“Ragna doesn’t like when someone speaks of her family is not the best way. In the early nineties, her family was a member of some Unorthodox Pseudo-Catholic cult in France. Traditional Catholics have never respected them. I can say that they despised them.”

“And, you know Rai, I am a baptized Catholic from childhood. I was baptized on either the first day or the second. I can try to found out from my mother when I visit her.”

“Better not tell her that, Nicole. She can’t get rid of negative views about Catholics. She thinks that they are always cursing her family and relatives. There was a reason: the cult was engaged in some kind of illegal type of hypnosis. The members of the Neo-Catholic Cult pronounced some mantra until five in the morning. They starved, and they thought that it would give them salvation. When Ragna appeared to these parents, she heard only a religious vigil.

I don’t know exactly how she managed to be graduated from a historical university. If she is mad, she quotes historical facts, citing various disadvantages of Catholicism.”

“Does she have a real name?”

“I don’t know. I wouldn’t be surprised if Ragna is her real name. She told me that this is supposedly a pseudonym.”

Nicko didn’t ask Gardinier how her name is written in the documents. She would have to take a look if she was the chief of this department.

Nicole asked the employees who worked with her at Signe d’argent what they chose during the training. Ragna chose the same program, but in English. However, she was at an earlier stage of the study. The woman didn’t always understand even the meaning of the spoken speech, it was far away to the level of ‘who said that.’

After Nicole reported her results, she didn’t believe her: “You’re lying, nobody succeeds in this program.” Nicole no longer spoke about German as a topic of casual conversation with people, preferring German natives, rather than other French people. After some time, Ragna took revenge on Nicole and quoted little-known facts from the field of Catholicism. She gave Nicko the web address of a page:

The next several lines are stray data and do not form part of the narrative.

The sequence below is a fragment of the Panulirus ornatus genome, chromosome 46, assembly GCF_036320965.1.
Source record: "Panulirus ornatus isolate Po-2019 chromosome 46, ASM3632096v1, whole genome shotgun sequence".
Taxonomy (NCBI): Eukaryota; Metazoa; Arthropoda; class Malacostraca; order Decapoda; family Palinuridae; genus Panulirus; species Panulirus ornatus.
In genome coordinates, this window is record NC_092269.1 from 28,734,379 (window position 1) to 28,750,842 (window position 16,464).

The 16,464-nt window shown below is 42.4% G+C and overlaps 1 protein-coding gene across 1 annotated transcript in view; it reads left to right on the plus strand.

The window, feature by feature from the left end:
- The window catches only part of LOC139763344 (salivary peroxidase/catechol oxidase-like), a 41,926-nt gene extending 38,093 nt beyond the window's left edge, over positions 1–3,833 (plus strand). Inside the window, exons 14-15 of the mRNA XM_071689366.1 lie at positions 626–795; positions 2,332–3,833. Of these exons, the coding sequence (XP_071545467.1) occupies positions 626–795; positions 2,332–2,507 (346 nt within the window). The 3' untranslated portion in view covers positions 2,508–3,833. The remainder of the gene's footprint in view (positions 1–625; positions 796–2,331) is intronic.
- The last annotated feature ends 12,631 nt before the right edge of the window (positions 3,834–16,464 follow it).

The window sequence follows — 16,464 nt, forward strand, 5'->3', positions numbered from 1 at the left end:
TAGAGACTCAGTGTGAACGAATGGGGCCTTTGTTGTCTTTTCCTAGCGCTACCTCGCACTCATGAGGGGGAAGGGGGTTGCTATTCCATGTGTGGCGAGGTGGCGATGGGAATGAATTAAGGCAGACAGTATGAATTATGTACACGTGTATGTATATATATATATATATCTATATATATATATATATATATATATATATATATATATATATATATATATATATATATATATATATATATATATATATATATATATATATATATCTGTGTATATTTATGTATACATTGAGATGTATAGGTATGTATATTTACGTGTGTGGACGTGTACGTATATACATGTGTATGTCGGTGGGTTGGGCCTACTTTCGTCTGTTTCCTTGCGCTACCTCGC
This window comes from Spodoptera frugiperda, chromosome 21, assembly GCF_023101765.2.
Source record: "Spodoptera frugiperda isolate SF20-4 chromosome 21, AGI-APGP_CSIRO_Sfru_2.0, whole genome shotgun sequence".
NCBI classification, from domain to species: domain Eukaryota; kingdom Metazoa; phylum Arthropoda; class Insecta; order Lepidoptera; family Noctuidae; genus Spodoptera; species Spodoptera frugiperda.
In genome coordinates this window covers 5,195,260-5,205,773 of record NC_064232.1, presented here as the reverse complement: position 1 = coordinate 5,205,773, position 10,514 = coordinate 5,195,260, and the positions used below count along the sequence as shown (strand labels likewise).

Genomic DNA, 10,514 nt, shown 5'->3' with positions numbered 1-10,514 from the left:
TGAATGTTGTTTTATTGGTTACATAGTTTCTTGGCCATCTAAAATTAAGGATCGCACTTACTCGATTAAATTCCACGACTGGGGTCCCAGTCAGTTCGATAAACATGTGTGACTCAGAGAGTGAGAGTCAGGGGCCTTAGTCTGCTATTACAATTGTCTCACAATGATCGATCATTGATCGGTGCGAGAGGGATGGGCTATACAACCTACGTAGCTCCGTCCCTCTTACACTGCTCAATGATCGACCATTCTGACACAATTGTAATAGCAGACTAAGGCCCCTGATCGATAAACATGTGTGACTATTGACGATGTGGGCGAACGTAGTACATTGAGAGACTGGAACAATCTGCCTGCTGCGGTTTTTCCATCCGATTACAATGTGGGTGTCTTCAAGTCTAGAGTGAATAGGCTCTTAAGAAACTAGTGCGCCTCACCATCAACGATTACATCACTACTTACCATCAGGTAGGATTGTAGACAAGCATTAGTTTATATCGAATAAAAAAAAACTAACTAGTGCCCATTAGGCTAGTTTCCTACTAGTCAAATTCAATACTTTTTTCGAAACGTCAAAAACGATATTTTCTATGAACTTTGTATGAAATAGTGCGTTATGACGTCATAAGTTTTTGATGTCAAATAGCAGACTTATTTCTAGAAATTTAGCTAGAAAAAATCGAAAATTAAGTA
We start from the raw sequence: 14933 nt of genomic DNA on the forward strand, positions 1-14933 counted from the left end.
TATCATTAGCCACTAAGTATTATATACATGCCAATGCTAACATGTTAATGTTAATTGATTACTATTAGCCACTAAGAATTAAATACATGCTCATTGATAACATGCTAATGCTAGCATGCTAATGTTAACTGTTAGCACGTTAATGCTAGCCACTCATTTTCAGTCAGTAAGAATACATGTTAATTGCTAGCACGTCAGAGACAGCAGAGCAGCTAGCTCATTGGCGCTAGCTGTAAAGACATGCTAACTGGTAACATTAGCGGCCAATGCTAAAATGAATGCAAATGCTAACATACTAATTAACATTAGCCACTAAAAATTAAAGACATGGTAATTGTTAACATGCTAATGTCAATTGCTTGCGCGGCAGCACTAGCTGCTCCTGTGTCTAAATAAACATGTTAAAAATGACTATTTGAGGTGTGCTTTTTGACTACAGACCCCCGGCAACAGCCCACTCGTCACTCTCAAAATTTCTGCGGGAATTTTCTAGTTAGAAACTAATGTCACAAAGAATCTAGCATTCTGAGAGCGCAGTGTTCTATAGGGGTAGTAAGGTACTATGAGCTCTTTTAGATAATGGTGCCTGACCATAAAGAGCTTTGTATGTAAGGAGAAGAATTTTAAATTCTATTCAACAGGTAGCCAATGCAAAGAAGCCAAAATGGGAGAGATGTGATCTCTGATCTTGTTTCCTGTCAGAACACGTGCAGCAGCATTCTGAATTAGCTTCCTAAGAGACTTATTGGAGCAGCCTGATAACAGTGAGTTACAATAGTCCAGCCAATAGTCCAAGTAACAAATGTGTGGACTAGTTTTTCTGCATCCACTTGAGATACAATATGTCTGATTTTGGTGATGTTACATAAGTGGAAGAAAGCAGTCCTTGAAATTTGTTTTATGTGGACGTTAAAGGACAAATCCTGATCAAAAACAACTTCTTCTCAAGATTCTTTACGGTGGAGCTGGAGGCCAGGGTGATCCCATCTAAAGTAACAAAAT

“I hate the history of Catholicism. The first and most banal thing—the Inquisition. Everyone has heard about it, even supporters of the equality of all religions. The second thing is this. In Catholicism, sins are released both on the basis of repentance and confession, as well as on the basis indulgences acquired with money.

The moral characteristics of all kinds of Catholic priests—this is the thing where the most interesting facts begin. Among them were honest people who told parishioners that they could repent, or they could buy an indulgence. As well as the corrupt, greedy and petty people, inclined to make even the poorest people buy indulgences.

‘95 theses of Martin Luther’ says:

‘65. So, the treasures of the Gospel are the nets with which people were previously capturing wealth.’

‘66. The treasures of indulgences are nets with which people’s wealth is now captured.’

‘67. The indulgences, which the preachers proclaim, has the highest grace, in fact, because they bring profit.’